In this article, we will look at centralized exchange, decentralized exchange, and some concepts related to them. We will learn how a decentralized exchange works and what mechanics it provides, how it differs from a centralized exchange, and how it works.
Centralized Exchange (CEX)
This is the place we can recommend to trade cryptocurrencies. In this case, the exchange is managed by a single entity, and exchange orders can be executed only from the interface issued by the entity managing it. In addition to the graphical interface, exchanges often provide program APIs. To use such an exchange, you need to have a user account. In addition, in order to avoid limitations, most of the CE will ask you to undergo a KYC (Know Your Customer) system check. In this step you most often provide personal data for verification which is required by security and tax regulations. .. These procedures are also aimed at weeding out potential money laundering attempts. In centralized exchanges, there is a standard order book where sellers build a wall of supply and buyers build a wall of demand by issuing their orders. Operations do not go to the blockchain and all the cryptocurrencies are held by the exchange.
Decentralized Exchange (DEX)
Compared to a centralized exchange, a decentralized exchange has a single available trading system (in the case of cryptocurrencies, it is a contract), to which each of us can create our interface and use it in any way we want. In addition, these exchanges are mostly open-source and thus we know how the written contract can behave. The main difference between this and the previous solution is that on decentralized exchanges we do not have a typical order book. Instead, a liquidity pool is used. Any user who wants to provide more liquidity on a given trading pair can add value/assets(?) to the liquidity pool. The entire operation takes place on the network on which the exchange is released. Transactions are made between users who want to swap their cryptocurrencies and the liquidity pool. As a result, we get tokens in our wallets.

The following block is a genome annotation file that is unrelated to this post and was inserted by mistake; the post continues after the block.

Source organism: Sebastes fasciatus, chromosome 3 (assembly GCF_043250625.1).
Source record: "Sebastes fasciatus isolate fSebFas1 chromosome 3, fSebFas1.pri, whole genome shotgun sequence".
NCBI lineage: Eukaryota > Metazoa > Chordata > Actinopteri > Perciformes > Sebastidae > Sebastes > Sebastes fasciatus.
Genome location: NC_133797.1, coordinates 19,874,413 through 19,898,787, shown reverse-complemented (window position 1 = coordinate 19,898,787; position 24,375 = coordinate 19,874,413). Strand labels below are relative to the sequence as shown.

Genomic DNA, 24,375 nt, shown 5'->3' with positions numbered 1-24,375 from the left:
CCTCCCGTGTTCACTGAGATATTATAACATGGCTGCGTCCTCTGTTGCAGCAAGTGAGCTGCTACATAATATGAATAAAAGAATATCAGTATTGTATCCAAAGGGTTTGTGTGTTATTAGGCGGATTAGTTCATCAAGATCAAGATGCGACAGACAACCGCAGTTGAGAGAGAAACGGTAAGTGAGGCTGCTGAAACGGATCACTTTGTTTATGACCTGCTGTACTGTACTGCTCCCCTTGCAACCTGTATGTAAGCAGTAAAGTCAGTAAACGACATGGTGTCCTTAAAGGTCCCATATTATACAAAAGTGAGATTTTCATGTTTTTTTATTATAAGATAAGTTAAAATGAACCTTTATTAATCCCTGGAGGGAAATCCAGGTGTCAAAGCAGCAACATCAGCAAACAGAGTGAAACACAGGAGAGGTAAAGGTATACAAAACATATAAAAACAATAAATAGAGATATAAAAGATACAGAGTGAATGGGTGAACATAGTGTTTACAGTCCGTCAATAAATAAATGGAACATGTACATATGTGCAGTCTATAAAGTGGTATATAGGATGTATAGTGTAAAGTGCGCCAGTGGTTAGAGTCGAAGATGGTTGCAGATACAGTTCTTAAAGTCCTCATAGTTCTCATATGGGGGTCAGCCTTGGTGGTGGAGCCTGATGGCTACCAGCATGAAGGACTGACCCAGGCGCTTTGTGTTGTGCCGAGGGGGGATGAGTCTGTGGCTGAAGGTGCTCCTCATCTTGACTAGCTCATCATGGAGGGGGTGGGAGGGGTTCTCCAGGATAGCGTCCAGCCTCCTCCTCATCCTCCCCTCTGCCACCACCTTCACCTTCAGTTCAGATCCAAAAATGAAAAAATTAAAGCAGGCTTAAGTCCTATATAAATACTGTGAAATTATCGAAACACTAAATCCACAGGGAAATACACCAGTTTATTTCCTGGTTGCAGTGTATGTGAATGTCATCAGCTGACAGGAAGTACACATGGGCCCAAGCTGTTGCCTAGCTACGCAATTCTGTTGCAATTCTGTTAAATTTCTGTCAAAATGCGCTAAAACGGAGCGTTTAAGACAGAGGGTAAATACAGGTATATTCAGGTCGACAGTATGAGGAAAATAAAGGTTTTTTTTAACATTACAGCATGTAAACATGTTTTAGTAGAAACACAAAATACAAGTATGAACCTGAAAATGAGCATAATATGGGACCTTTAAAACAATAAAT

A liquidity pool is a mechanism used in decentralized exchanges to provide liquidity for trading on a given token pair. Providers of this type of liquidity can be:
- private individuals.
They are called liquidity providers.
To simplify the concept of liquidity pool let's imagine two bags of tokens (a pair of tokens). wants to exchange his tokens, he puts the A token he wants to swap/exchange into the A bag and takes the B token out of the B bag in the ratio of number_of_tokensA/quantity_of_tokensB.
A liquidity provider is a person or entity that provides liquidity (enough supply) for a pair of tokens. Thanks to such people decentralized exchanges have enough liquidity and we can make transactions virtually instantaneously. Liquidity providers, depending on the exchange, get tokens from the transactions. In the case of Uniswap, it's a 0.3% fee from transactions, and from this, they calculate their share of the pot. In return for providing liquidity, we get the token of the pair calculated quantity_tokensA x quantity_tokensB.
Some exchanges or projects offer additional benefits in exchange for providing liquidity. One method of rewarding users is yield farming. Basically, we make the liquidity token, which we got when we provided liquidity to our pair, available for a specially prepared contract. As a result of locking these tokens, you are additionally rewarded. The reward depends on the project and the exchange, most often we receive tokens of the project that we secure.
It is a mechanism for blocking tokens to receive rewards. From the user's perspective, staking allows us to increase our commitment to the project and in return receive even more tokens we gave to the contract.
From the project developer's perspective, it is a way to reduce the number of tokens that circulate and are traded in the network. In addition, through staking, one is given access to additional materials, features, or actions available only to those users who have blocked a certain amount of tokens. Staking can occur on both decentralized and centralized exchanges